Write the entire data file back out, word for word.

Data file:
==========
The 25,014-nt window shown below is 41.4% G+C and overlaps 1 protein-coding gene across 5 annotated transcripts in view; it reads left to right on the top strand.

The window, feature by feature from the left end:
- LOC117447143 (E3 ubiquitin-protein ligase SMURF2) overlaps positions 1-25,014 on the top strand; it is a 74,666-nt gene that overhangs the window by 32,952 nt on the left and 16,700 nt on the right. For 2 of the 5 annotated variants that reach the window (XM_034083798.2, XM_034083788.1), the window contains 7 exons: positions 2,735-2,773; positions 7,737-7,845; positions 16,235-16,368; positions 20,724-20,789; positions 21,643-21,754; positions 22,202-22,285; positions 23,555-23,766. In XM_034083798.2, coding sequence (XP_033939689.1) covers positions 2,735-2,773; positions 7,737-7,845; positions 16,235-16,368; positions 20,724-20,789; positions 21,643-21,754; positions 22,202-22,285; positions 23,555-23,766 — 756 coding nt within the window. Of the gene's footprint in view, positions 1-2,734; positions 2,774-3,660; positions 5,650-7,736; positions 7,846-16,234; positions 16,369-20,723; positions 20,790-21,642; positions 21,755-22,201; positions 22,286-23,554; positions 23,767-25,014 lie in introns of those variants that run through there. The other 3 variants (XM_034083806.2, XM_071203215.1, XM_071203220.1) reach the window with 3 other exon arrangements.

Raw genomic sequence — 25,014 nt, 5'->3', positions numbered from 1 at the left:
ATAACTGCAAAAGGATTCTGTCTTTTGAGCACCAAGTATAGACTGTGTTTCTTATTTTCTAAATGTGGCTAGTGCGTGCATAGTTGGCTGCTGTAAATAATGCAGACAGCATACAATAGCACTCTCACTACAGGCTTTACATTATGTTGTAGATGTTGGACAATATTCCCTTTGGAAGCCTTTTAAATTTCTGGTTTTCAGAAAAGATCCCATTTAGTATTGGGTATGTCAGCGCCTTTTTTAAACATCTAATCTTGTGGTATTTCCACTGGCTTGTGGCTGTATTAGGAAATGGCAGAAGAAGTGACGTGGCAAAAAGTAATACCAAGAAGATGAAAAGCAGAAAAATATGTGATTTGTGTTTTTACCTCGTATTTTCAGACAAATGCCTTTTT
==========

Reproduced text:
The 25,014-nt window shown below is 41.4% G+C and overlaps 1 protein-coding gene across 5 annotated transcripts in view; it reads left to right on the top strand.

The window, feature by feature from the left end:
- LOC117447143 (E3 ubiquitin-protein ligase SMURF2) overlaps positions 1-25,014 on the top strand; it is a 74,666-nt gene that overhangs the window by 32,952 nt on the left and 16,700 nt on the right. For 2 of the 5 annotated variants that reach the window (XM_034083798.2, XM_034083788.1), the window contains 7 exons: positions 2,735-2,773; positions 7,737-7,845; positions 16,235-16,368; positions 20,724-20,789; positions 21,643-21,754; positions 22,202-22,285; positions 23,555-23,766. In XM_034083798.2, coding sequence (XP_033939689.1) covers positions 2,735-2,773; positions 7,737-7,845; positions 16,235-16,368; positions 20,724-20,789; positions 21,643-21,754; positions 22,202-22,285; positions 23,555-23,766 — 756 coding nt within the window. Of the gene's footprint in view, positions 1-2,734; positions 2,774-3,660; positions 5,650-7,736; positions 7,846-16,234; positions 16,369-20,723; positions 20,790-21,642; positions 21,755-22,201; positions 22,286-23,554; positions 23,767-25,014 lie in introns of those variants that run through there. The other 3 variants (XM_034083806.2, XM_071203215.1, XM_071203220.1) reach the window with 3 other exon arrangements.

Raw genomic sequence — 25,014 nt, 5'->3', positions numbered from 1 at the left:
ATAACTGCAAAAGGATTCTGTCTTTTGAGCACCAAGTATAGACTGTGTTTCTTATTTTCTAAATGTGGCTAGTGCGTGCATAGTTGGCTGCTGTAAATAATGCAGACAGCATACAATAGCACTCTCACTACAGGCTTTACATTATGTTGTAGATGTTGGACAATATTCCCTTTGGAAGCCTTTTAAATTTCTGGTTTTCAGAAAAGATCCCATTTAGTATTGGGTATGTCAGCGCCTTTTTTAAACATCTAATCTTGTGGTATTTCCACTGGCTTGTGGCTGTATTAGGAAATGGCAGAAGAAGTGACGTGGCAAAAAGTAATACCAAGAAGATGAAAAGCAGAAAAATATGTGATTTGTGTTTTTACCTCGTATTTTCAGACAAATGCCTTTTT